Perhaps because I am impatient or not sure how I would deal with a couple of weeks of uncertainty, we opted for the first option. Immediately. We went from one clinic straight to the next and waited till we could get in to see the doctor. Which was not really a problem except for the fact that I hadn’t peed since before my first ultrasound. After a couple of hours, my bladder was really full and it was not comfortable. I ended up having to let some out and the lady was like ”try peeing for 20 seconds”. My first thought was that if I open the flood gates and pee for 20 seconds it’ll be all over Grover but then I thought maybe she meant a trickle so I tried that for 20 seconds (aren’t you glad I shared) and that seemed to do the trick.

The procedure itself was not really an issue for me. I hate watching needles being poked into me at the best of times and its apparently not much better watching an ultrasound screen than it is watching my own flesh but it actually hurt less than some of the blood tests I’ve had. And the whole thing went off without a hitch which was what we wanted. Then we were just waiting for the results. And the waiting sucked. I’d tear up on the train on the way to work and I’d tear up randomly through the day too. Every time I met someone for work or answered the phone, people would ask as a matter of course “how are you” and I didn’t know how to answer when the last thing I wanted to do was lie. Do I say “I’ll be ok”, “Well I’m still alive”, “Probably better than some so I can’t complain”, “It’s been a rough week but I’ll survive”…? I figured it probably wasn’t a good idea to say “I feel like a steaming pile of turd actually but thanks for asking” so I did feel at a bit of a loss till I got the first results back.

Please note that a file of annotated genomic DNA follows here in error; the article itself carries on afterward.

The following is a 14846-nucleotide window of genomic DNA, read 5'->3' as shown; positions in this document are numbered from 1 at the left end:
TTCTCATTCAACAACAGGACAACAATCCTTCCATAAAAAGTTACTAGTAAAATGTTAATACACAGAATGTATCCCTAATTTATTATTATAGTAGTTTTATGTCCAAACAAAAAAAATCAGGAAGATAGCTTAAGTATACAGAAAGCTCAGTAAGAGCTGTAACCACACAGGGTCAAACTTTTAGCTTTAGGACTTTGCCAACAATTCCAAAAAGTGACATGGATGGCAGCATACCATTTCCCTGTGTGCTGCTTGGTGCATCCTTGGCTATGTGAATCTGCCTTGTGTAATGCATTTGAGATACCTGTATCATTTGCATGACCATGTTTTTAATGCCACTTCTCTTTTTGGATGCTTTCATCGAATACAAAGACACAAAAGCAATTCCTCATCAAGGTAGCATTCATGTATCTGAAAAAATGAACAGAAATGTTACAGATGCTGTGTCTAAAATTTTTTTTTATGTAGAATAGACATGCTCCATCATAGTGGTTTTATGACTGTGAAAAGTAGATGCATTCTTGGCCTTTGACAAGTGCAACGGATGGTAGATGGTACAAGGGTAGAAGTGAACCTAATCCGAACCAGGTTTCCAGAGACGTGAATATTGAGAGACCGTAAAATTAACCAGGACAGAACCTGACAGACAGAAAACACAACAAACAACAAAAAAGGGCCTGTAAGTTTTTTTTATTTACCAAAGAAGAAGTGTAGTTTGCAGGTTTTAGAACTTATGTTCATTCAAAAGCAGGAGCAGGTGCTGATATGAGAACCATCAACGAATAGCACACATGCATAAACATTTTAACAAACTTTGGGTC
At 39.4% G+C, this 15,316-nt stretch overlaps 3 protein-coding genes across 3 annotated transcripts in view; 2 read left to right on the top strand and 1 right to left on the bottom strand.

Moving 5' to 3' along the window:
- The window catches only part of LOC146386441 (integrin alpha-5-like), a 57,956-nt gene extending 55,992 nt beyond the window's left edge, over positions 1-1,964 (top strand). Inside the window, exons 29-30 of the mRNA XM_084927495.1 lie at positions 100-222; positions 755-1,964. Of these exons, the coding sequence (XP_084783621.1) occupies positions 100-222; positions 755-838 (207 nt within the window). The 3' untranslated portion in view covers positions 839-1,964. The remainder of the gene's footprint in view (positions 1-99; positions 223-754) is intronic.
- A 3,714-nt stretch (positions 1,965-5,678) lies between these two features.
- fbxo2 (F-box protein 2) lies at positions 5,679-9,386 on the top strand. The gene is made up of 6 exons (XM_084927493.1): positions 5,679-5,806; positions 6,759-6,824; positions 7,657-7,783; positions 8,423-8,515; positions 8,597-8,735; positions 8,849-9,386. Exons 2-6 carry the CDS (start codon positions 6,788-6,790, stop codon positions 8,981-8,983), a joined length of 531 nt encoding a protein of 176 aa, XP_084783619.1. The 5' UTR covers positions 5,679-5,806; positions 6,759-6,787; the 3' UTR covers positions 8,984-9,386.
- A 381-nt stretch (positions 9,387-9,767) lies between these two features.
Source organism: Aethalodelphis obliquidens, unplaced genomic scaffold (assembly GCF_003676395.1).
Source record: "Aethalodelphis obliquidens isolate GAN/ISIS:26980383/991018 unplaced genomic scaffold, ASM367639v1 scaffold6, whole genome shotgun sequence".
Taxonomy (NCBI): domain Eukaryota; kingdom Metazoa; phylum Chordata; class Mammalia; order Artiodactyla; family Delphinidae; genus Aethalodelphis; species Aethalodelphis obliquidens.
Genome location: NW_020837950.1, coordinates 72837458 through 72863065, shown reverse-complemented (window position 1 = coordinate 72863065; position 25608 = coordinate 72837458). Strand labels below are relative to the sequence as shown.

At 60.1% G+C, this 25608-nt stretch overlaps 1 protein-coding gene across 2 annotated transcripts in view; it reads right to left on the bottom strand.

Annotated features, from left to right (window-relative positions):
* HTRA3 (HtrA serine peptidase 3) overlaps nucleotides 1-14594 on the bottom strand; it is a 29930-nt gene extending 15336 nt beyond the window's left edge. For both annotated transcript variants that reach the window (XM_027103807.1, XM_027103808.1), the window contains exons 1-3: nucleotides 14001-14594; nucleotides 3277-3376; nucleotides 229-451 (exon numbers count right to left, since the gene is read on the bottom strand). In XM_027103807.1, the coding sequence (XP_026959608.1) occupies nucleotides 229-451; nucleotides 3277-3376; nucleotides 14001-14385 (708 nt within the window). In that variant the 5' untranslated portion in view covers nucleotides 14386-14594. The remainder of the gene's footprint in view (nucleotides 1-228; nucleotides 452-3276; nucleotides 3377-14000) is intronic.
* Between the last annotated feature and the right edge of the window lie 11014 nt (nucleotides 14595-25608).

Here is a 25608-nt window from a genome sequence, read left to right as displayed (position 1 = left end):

The tests we had done returned the first part to us within 2 days. They checked 5 chromosomes which would return a result on Downs, Trisomy13, Trisomy 18 and the X and Y chromosome. We were a bit of a mess whilst we were waiting for these results but were extremely relieved when they came back all clear. I of course burst into tears afterwards and whilst I was on the phone with Sparky I’m not sure he knew quite what to think (“you cry when you’re upset, you cry when you’re happy, you cry when you’re tired, I can’t keep up!”). The next part of the results we expected the following week. This would tell us if any whole chromosome was missing or even if part of any chromosomes were missing. Apparently though, I was batched with an earlier group by chance and two days after the first results (on Wednesday), we got the final ones (on Friday). All clear. Awesome.

So that was my week. We got some new pictures of you but it could have been better. With all that going on though, I didn’t really notice much in the way of changes or new developments. I think being so stressed I kind of lost my appetite for a while. Which is to say I ate like I used to eat before I was pregnant, not like an insatiable beast that must be appeased. Actually, I’m not that bad when I am eating like a pregnant lady but I definitely did go to eating every couple of hours rather than every hour and a half on the dot. I also just felt drained but that was as much an emotional as a physical thing and perhaps regarding the thoughts around the pregnancy as much as the actual physical pregnancy. I am now looking forward to next week which will hopefully be a bit calmer.

But in case you were wondering about your general development:

You are:

  • About 8.8cm long.
  • Producing insulin in your pancreas.
  • Producing urine in your kidneys.
  • Possessing your own unique fingerprints already.

Oh, and get this, now you also have intestines on the inside of your body. They apparently start developing outside the body, in the umbilical chord, and then sort of…migrate up to their proper home by week thirteen. Biology is weird!

Alles Liebe,